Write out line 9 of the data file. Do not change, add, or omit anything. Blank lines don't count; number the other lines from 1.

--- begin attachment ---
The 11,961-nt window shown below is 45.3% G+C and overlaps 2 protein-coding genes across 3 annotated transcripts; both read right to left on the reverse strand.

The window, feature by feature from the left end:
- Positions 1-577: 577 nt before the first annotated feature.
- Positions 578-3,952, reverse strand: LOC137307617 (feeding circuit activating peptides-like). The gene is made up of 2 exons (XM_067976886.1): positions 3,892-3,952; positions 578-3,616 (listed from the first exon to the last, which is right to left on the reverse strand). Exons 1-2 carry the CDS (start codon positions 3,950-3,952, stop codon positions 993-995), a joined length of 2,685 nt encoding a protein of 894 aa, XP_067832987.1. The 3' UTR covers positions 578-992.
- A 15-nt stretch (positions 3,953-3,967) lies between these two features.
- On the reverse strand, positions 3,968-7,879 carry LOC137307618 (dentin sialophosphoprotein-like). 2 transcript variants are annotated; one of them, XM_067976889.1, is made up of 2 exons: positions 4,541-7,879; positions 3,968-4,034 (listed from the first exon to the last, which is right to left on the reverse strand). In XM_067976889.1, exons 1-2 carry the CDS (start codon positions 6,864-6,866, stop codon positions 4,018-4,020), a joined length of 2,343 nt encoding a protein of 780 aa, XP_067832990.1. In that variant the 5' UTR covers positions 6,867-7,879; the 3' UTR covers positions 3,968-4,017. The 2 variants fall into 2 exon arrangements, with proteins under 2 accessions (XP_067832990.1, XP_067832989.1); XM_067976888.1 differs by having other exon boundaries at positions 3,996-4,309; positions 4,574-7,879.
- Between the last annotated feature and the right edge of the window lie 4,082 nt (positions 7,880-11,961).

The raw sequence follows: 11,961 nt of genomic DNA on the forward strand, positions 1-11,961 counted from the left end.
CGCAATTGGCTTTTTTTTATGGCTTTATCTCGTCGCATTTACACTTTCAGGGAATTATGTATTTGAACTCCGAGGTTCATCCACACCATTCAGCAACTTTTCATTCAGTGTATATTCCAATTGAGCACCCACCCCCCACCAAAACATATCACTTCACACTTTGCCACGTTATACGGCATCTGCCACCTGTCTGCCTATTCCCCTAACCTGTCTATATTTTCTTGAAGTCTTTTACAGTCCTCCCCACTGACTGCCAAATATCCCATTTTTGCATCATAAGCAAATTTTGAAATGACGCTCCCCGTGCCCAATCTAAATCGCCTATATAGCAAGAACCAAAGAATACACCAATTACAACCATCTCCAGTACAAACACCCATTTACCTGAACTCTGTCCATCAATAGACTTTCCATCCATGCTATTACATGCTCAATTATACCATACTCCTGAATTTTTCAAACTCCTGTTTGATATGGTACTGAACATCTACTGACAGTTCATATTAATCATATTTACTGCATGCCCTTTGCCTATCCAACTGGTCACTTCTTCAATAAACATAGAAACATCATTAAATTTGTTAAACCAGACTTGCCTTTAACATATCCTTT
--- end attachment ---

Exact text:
CGCAATTGGCTTTTTTTTATGGCTTTATCTCGTCGCATTTACACTTTCAGGGAATTATGTATTTGAACTCCGAGGTTCATCCACACCATTCAGCAACTTTTCATTCAGTGTATATTCCAATTGAGCACCCACCCCCCACCAAAACATATCACTTCACACTTTGCCACGTTATACGGCATCTGCCACCTGTCTGCCTATTCCCCTAACCTGTCTATATTTTCTTGAAGTCTTTTACAGTCCTCCCCACTGACTGCCAAATATCCCATTTTTGCATCATAAGCAAATTTTGAAATGACGCTCCCCGTGCCCAATCTAAATCGCCTATATAGCAAGAACCAAAGAATACACCAATTACAACCATCTCCAGTACAAACACCCATTTACCTGAACTCTGTCCATCAATAGACTTTCCATCCATGCTATTACATGCTCAATTATACCATACTCCTGAATTTTTCAAACTCCTGTTTGATATGGTACTGAACATCTACTGACAGTTCATATTAATCATATTTACTGCATGCCCTTTGCCTATCCAACTGGTCACTTCTTCAATAAACATAGAAACATCATTAAATTTGTTAAACCAGACTTGCCTTTAACATATCCTTT